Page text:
• Schlock Mercenary has Teraport Area Denial technology which prevents all teraports into, out of or within a given volume of space. These systems can "paint" an exception, allowing authorized people (or ships or whatever) to teraport in or out without lowering all the defenses. They can even create an entire pocket within the interdiction zone that can be used as a locus for in- or out-bound travel. Since the comic is military sci-fi, teraport interdiction usually is a huge plot point as whoever isn't interdicted can move around troops, ships and live ammunition at their leisure. There are also teraport cages, which can be installed within interdiction zones and allow for teraportation within them, but they burn themselves out quickly in the process and are thus mostly used to move squads around for rapid ambushes. Finally, TAD technology can be simply brute forced through, but the energy requirements for it are so utterly ridiculous that only the Fleetmind (who finds, in the head intelligence Petey's words, "Petawatts are chump change") has been able to do so consistently. And even so, it's done sparingly because that energy's got better uses elsewhere, and when scaled up to planet-size almost lead to breaking the core generator they have, i.e. they almost broke the galaxy by making its core stop spinning from energy expenditure.

    Web Videos 
  • In ElectricalBeast's Let's Play Super Mario 64, Mario loses a life whenever he performs a "telepor'".
  • Spoofed in To Boldly Flee, where just putting The Spoony One inside a cardboard box prevents any teleportation.

    Western Animation 
  • My Little Pony:
    • My Little Pony 'n Friends:
      • In "The Return of Tambelon", Grogar captures all the unicorns in Dream Valley by somehow affecting Ponyland's magic to change all their teleport destinations to the dungeons of Tambelon, wherein the unicorns can no longer teleport.
      • Other episodes introduce other limitations villains can exploit to trap unicorns, such as not being able to teleport through solid objects, sometimes not even through nets despite My Little Pony: The Movie (1986) portraying the ability as turning into wisps of energy and the aforementioned warps to Tambelon.
    • My Little Pony: Friendship is Magic:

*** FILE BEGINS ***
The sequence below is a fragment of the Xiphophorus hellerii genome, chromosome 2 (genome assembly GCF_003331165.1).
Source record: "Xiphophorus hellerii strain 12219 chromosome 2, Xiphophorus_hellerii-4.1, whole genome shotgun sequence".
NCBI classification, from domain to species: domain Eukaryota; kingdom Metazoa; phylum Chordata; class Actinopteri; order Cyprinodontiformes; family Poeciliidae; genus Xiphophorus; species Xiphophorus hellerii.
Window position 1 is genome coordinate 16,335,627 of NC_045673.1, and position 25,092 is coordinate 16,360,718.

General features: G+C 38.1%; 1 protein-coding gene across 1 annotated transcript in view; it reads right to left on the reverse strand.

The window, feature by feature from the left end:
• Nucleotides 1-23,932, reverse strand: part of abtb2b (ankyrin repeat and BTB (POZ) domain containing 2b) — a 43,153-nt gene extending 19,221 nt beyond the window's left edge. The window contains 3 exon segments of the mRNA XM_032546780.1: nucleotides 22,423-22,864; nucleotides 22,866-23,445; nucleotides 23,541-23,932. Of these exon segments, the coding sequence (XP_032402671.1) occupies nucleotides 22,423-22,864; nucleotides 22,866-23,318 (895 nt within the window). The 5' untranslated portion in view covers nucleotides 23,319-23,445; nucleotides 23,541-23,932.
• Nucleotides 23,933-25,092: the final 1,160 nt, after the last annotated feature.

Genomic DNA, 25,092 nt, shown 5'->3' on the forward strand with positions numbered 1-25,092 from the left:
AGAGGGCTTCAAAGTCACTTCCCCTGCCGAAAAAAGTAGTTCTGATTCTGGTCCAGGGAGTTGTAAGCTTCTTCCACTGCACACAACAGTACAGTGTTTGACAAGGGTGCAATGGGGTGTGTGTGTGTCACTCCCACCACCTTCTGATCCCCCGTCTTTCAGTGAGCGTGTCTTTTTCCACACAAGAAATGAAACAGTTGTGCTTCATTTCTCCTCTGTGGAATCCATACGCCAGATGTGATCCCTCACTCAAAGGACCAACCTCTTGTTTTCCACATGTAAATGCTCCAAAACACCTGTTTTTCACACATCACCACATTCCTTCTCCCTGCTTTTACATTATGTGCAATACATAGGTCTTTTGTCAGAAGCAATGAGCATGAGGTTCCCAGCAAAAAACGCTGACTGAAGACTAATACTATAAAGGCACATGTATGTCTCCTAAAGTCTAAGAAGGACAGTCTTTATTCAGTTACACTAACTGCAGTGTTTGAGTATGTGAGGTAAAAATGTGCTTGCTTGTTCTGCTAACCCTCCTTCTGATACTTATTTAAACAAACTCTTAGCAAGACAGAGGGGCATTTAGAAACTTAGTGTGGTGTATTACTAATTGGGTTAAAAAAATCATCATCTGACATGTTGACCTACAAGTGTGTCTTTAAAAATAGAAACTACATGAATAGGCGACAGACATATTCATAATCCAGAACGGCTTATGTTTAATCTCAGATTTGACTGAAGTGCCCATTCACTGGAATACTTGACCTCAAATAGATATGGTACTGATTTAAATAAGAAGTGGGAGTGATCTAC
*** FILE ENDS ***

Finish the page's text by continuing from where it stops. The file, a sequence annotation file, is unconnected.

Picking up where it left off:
• "The Crystal Empire Part 2": One of King Sombra's traps protecting the Crystal Heart prevents a unicorn from escaping it by teleportation. They can still teleport, but any attempt to leave the confines of the crystal barrier teleports them right back in.
      • "To Where and Back Again": The Anti-Magic field surrounding the Changeling Hive also prevents going in or out through teleportation. Discord tries to warp directly to Fluttershy at the end of the first episode, but to his confusion the would-be rescuers just end up at the edge of the field and not in the hive.
      • "The Beginning of the End Part 2": Twilight doesn't even try teleporting out of the crystal cage that Sombra erected around her and her friends, implicitly because she recognizes it as the same kind of barrier that blocked her power in "The Crystal Empire Part 2". Instead, they all have to dig their way out.
      • "Sparkle's Seven": Starswirl the Bearded enchants the exterior of Canterlot Castle with fragments from Queen Chrysalis's Anti-Magic throne (from "To Where and Back Again" above), preventing any creature from using magic to penetrate the throne room.
  • Rick and Morty: In "Rick and Morty's Thanksploitation Spectacular", when the military surrounds the Smith house, they cover it with an "anti-portal shimmer" meant to keep Rick from using his portal gun. It also apparently screws with the oven timer, ruining the cooking of the Thanksgiving turkey.
  • She-Ra and the Princesses of Power: In "No Princess Left Behind", when Glimmer is captured by the Horde, Shadow Weaver traps her in a forcefield that painfully shocks her whenever she tries to teleport out of it. However, when Shadow Weaver starts to erase Adora's memories, Glimmer finds the strength to teleport out of it anyway to save Adora. This leaves lingering effects that handicap her magical abilities for the next few episodes until Shadow Weaver teachers her how to push past it
  • Spider-Man and His Amazing Friends: In an episode guest-starring the X-Men, the villain traps Nightcrawler in a force field that he can't teleport out of.
  • Star Trek: Lower Decks: This happens several times throughout the series.
    • Tulgana IV is protected by an ion field that restricts communication and transporters. In "Envoys", this forces Ensign Boimler and Ensign Mariner to trek through the districts on foot to find K'orin rather than using the automatic recall on the shuttle.
    • "Grounded": A swarm of migrating verugament is interfering with transporters from Earth's surface to space.
    • "The Least Dangerous Game": The heavily ionized atmosphere of Dulaine prevents beaming, so travel is facilitated by space elevators (orbital lifts) that rise above the interference.
  • Star vs. the Forces of Evil: In "St. Olga's Reform School for Wayward Princesses", The Tramorfidian crystal blocks the use of dimensional scissors on school grounds. Star eventually blows it up to facilitate their escape.
  • Wolverine and the X-Men (2009): Nightcrawler is captured on Genosha and kept in darkness in an opaque sphere because he needs to see where he's teleporting or risk ending up in a wall.


Video Example(s):

Alternative Title(s): Teleport Security, Teleport Jamming


Verugament Interference

he migrating verugament naturally generate a scattering field which blocks transporters, stopping the ensigns from simply beaming to the Cerritos from Earth.

How well does it match the trope?

5 (6 votes)

Example of:

Main / TeleportInterdiction

Media sources: